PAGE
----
Histoire de la Revolution Francaise (3 vol.) by M.H. Lemaire, 1816

LES LIAISONS DE MARIE ANTOINETTE | APPARTEMENT DU ROI | The vestibule is paneled in marble and lighted by two windows that opened onto the cour royale. In 1701, in order to provide more light to the staircase, the south wall opposite the windows was opened, thus creating a loggia from the vestibule. | Reference : Félibien, André (1694). La description du château de Versailles, de ses peintures, et des autres ouvrags fait pour le roy. Paris: Antoine Vilette.

After the storming of the Bastille on July 14, 1789Louis XVI went to Paris to reconcile with his subjects. Marie-Antoinette dreaded that he would be killed. When he returned safely, a contemporary writer, Lemaire, described her reaction:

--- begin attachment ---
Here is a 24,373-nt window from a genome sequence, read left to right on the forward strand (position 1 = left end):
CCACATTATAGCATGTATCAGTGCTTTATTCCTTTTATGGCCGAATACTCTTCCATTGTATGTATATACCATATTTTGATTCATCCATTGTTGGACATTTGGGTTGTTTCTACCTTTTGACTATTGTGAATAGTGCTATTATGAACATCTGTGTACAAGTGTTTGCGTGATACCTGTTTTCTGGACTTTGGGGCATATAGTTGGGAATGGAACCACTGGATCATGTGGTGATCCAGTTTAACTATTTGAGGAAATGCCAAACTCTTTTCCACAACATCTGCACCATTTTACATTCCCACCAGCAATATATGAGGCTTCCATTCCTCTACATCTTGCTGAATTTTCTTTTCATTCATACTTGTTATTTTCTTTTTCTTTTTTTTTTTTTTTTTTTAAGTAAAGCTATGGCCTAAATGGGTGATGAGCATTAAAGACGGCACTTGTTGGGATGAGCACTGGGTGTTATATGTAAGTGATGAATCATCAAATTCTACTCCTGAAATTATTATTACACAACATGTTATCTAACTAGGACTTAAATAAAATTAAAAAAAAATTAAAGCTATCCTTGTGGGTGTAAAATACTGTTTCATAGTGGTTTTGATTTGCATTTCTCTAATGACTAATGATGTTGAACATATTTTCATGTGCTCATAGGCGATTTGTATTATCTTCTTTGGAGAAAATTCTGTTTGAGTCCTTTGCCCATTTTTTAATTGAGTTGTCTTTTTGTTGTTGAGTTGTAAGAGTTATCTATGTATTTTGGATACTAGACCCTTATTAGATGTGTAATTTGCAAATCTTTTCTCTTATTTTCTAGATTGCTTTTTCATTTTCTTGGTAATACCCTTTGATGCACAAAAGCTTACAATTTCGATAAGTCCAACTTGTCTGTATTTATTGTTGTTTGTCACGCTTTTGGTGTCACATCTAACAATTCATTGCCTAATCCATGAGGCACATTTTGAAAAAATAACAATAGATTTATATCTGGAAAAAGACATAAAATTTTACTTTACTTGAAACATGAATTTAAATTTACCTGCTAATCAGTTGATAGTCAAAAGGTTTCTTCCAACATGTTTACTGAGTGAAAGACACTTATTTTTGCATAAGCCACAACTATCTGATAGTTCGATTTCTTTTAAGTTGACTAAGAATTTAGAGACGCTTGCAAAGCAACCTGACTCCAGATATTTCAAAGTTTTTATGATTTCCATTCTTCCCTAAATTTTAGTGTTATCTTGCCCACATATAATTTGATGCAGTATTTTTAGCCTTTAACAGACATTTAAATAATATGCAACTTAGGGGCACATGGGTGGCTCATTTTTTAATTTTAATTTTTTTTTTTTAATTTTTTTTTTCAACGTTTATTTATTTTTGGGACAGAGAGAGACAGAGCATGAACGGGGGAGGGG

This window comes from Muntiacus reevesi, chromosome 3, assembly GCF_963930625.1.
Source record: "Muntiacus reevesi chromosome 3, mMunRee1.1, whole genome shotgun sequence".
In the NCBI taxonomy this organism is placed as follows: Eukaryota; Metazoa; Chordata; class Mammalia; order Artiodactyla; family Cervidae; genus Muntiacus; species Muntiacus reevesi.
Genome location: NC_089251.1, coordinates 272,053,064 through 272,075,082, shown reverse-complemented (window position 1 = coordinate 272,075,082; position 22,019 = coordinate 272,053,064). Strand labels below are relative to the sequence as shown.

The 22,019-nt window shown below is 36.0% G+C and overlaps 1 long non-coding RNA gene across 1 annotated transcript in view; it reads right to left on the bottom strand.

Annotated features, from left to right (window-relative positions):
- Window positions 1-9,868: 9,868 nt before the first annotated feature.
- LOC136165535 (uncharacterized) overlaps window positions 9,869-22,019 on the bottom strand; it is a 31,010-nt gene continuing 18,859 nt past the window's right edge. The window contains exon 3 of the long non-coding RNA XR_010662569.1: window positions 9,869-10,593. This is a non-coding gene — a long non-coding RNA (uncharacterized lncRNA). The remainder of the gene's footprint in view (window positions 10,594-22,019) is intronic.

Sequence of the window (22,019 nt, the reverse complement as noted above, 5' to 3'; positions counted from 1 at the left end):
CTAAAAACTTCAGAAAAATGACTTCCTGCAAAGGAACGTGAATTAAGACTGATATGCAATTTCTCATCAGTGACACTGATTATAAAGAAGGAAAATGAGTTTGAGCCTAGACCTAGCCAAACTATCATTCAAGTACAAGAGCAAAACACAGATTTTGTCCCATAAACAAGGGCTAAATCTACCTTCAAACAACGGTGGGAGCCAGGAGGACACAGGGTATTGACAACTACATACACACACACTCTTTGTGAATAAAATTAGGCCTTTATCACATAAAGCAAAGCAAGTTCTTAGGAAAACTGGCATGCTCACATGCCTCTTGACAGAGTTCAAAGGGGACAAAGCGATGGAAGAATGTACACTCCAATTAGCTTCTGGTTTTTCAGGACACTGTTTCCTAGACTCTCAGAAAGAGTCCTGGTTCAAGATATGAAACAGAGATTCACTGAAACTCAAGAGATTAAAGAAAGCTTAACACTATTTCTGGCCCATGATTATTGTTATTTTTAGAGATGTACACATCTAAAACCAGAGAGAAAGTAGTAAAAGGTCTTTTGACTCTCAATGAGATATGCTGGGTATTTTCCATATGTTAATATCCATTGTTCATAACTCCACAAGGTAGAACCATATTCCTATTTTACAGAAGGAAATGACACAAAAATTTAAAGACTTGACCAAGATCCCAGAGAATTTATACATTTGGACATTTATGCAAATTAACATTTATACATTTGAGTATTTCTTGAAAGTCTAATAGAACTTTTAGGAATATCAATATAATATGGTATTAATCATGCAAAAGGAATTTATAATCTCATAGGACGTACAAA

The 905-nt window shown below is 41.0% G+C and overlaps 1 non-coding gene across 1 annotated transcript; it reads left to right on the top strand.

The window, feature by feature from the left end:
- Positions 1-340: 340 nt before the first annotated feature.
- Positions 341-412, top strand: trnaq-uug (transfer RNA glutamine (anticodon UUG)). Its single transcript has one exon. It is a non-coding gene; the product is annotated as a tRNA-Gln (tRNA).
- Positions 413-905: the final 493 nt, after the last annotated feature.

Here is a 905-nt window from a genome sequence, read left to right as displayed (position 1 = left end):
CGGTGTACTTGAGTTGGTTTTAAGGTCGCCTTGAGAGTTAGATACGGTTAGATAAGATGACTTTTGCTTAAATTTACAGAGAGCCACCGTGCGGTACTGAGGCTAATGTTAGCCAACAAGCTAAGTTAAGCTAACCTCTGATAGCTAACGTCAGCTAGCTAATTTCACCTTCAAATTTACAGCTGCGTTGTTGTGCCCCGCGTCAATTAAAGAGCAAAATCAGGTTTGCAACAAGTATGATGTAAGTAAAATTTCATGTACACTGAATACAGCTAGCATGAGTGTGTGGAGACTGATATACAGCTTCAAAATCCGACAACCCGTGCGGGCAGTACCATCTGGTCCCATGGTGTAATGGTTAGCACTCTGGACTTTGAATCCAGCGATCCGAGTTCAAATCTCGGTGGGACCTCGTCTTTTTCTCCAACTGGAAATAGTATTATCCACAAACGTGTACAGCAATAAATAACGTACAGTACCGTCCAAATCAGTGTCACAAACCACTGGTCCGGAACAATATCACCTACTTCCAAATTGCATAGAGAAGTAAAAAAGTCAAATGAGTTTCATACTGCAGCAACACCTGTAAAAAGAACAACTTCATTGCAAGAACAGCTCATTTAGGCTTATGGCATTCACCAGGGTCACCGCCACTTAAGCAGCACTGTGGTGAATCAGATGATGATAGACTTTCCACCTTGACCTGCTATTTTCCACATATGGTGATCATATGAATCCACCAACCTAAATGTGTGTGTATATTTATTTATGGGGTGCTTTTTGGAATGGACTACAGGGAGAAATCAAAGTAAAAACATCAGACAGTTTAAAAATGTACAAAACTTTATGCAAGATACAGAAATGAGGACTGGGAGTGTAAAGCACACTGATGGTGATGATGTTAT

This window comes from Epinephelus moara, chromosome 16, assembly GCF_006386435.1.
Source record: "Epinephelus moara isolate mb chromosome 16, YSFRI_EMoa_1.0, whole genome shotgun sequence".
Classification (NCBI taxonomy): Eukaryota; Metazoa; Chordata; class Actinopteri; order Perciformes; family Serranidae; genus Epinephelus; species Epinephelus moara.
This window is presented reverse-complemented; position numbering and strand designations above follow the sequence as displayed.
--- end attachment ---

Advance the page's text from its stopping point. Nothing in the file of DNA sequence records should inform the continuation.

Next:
This princess, as virtuous as she was amiable, whom monsters later on accused of having never loved her husband, was absolutely in despair. As soon as she heard the King’s carriage entering the Cour Royale she ran towards him holding the Dauphin in her arms, then breathless and almost fainting she fell into those of the King who was no less moved than she was. Holding out one hand to his children who covered it with kisses, with the other wiping the tears from the eyes of Marie-Antoinette and Madame Elisabeth, Louis XVI smiled again…he kept on repeating: “Happily no blood was shed, and I swear that not a drop of French blood will ever be shed on my orders.”
Histoire de la Revolution Francaise (3 vol.) by M.H. Lemaire, 1816

Source from this fabulous blog : http://teaattrianon.blogspot.fr/2008/04/marie-antoinettes-love-for-louis-xvi.html